|Year : 2011 | Volume
| Issue : 2 | Page : 96-97
Practicality in using diphenyl cyclo propenone for alopecia areata
Department of Dermatology, PSG Hospitals, Coimbatore, Tamil Nadu, India
|Date of Web Publication||14-Dec-2011|
Department of Dermatology, PSG Hospitals, Coimbatore, Tamil Nadu
Source of Support: None, Conflict of Interest: None
| Abstract|| |
Diphenyl cyclo propenone (DPCP) is used as a topical immunomodulator in alopecia areata. It is a potent allergen. The process of procuring, dilution and application limits its wider use. This short communication aims to make the DPCP application easy to use.
Keywords: DPCP, immunotherapy, alopecia areata
|How to cite this article:|
Muthuvel K. Practicality in using diphenyl cyclo propenone for alopecia areata. Int J Trichol 2011;3:96-7
| Introduction|| |
Diphenyl cyclo propenone (DPCP) is used as a topical immunomodulator in alopecia areata. DPCP was first used by Happle et al. for alopecia areata.  It is a potent contact allergen in humans and animals; 98-99% of the cases of alopecia areata can be sensitized on the scalp skin.  Although its use has been increasing of late, the process of procuring, dilution and storage at a particular concentration is cumbersome and limits its wide use. This short communication aims to make the DPCP preparation and application easy for the readers.
Sigma Aldrich TM supplies DPCP (www.sigmaaldrich.com). DPCP is available as 1 and 5 g powder in amber-colored glass bottles. DPCP dissolves better in acetone. Ultraviolet radiation and heat causes its degradation to diphenylacetylene and carbon monoxide.  The standard solvent, acetone, is a strong UV light absorber and inhibits this process.  For dilution, first, the DPCP is weighed in a weighing scale and then diluted with the required quantity of acetone. Initial sensitization is carried out with a 2% solution, which is made by dissolving 20 mg in 1 ml of acetone. Further dilution can be prepared by making a stock solution of 2% and diluting with acetone taken in a pipette as per the concentration [Table 1] and [Table 2].
To prepare a 0.001% solution, 0.1 ml of stock solution is mixed with 200 ml of acetone, and 5 ml of the resulting solution can be used for application over the scalp. The rest of the solution should be stored in air tight, screw-capped amber-colored containers for further use. Storage of the diluted solution is difficult as acetone often evaporates, leading to a change in the concentration. Fresh solution can be made every time to avoid this. For concentrations of 0.01% and above, DPCP can be weighed prior and stored in glass containers to which acetone can be added in the required amount at the time of application as this saves time and prevents wastage (e.g., 0.01% can be made by adding 10 ml acetone in 1 mg preweighed DPCP containers).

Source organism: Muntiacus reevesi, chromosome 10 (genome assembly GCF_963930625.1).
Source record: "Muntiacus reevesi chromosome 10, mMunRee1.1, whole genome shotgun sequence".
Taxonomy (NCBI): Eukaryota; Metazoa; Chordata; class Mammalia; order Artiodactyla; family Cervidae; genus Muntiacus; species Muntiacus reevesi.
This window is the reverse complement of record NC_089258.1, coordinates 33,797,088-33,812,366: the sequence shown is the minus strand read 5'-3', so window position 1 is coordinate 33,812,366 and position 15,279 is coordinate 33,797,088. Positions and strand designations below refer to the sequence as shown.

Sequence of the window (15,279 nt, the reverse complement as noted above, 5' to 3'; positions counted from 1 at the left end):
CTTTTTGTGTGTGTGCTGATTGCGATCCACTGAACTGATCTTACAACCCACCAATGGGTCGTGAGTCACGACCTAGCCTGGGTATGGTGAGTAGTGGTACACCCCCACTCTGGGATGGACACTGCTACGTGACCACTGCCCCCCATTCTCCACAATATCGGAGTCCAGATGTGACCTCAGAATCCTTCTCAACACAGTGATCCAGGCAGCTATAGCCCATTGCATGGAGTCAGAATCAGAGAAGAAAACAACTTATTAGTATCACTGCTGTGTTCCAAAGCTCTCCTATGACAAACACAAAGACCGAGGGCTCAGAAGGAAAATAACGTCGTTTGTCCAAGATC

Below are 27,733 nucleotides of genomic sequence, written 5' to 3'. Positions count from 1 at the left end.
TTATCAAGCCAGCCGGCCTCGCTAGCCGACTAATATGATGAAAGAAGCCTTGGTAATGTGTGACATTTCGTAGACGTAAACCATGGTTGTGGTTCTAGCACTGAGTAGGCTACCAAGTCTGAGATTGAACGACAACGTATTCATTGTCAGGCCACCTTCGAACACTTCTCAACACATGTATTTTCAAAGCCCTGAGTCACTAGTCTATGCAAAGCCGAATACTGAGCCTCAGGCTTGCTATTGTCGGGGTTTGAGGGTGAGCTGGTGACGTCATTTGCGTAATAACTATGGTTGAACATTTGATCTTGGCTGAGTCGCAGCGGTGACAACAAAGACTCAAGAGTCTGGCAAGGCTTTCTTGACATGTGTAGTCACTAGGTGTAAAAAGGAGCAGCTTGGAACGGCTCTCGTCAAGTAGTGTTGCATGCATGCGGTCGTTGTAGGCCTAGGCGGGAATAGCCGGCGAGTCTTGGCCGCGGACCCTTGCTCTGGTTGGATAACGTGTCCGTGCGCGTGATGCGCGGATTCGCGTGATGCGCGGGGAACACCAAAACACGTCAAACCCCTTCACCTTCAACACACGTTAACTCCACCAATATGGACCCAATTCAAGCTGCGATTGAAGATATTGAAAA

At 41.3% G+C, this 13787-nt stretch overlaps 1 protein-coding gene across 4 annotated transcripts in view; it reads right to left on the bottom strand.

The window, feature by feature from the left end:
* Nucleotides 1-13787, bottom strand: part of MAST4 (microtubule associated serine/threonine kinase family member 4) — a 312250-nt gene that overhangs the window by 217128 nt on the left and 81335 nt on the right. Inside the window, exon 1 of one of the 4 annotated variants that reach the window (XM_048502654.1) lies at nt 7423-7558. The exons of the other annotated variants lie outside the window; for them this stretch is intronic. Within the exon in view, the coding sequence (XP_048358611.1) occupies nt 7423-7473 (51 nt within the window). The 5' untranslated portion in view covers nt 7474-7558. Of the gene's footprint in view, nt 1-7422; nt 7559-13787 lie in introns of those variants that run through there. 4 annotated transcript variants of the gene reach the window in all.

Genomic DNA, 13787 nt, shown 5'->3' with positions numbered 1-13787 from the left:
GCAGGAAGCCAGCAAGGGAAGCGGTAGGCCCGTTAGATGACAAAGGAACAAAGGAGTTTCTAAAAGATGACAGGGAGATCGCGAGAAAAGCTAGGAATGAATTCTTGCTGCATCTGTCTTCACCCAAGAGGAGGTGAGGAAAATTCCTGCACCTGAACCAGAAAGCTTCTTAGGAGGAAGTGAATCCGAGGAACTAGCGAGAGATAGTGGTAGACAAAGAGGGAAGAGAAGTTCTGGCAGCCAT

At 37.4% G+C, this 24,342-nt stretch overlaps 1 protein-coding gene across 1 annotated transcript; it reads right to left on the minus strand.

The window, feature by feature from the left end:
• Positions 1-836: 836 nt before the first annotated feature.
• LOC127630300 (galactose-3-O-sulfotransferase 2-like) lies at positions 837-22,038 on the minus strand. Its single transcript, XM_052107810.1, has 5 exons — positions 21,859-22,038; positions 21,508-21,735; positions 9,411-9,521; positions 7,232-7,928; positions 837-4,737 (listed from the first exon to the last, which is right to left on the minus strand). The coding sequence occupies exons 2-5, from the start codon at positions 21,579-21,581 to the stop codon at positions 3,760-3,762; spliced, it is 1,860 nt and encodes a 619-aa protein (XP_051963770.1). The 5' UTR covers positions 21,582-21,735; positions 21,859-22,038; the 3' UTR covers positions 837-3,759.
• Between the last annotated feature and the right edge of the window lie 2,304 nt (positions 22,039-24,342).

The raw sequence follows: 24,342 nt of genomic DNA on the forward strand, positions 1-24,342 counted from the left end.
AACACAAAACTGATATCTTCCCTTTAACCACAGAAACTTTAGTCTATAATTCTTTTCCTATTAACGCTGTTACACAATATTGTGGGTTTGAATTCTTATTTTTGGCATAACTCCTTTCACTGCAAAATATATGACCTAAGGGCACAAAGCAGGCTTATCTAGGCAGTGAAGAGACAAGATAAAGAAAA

The diluted solutions are placed in a wide-mouthed glass beaker and applied on the scalp with cotton swab. Application needs to be done fast to cover the entire scalp before acetone starts evaporating in the beaker. Health care professionals should take proper precautions of wearing a glove, face mask and apron during the DPCP application as the spill of solution may cause an irritant/urticarial reaction. Patients are advised to wait for 5-10 min in the out patient department before covering their head with a cap or cloth to protect from sunlight. Patients are advised not to wash their scalp for 48 h after DPCP application. After 48 h, patients should be advised to shampoo the scalp to remove the residual DPCP. During these 48 h, patients should be advised not to touch the scalp accidentally either by themselves or others. If accidental contact has occurred, then they should wash their hands immediately. DPCP application is repeated weekly.
The common adverse effects after DPCP applications are local eczema with blistering, regional lymphadenopathy and contact urticaria. , Rare adverse effects include an erythema multiforme-like reaction, hyperpigmentation, hypopigmentation and vitiligo. ,
| References|| |
|1.||Happle R, Hausen BM, Wiesner-Menzel L. Diphencyprone in the treatment of alopecia areata. Acta Derm Venereol 1983;63:49-52. |
|2.||Singh G, Lavanya M. Topical immunotherapy in alopecia areata. Int J Trichology 2010;2:36-9 |
|3.||Hatzis J, Gourgiotou K, Tosca A, Varelzidis A, Stratigos J. Vitiligo as a reaction to topical treatment with diphencyprone. Dermatologica 1988;177:146-8. |
|4.||Henderson CA, Ilchyshyn A. Vitiligo complicating diphencyprone sensitization therapy for alopecia universalis. Br J Dermatol 1995;133:496-7. |
[Table 1], [Table 2]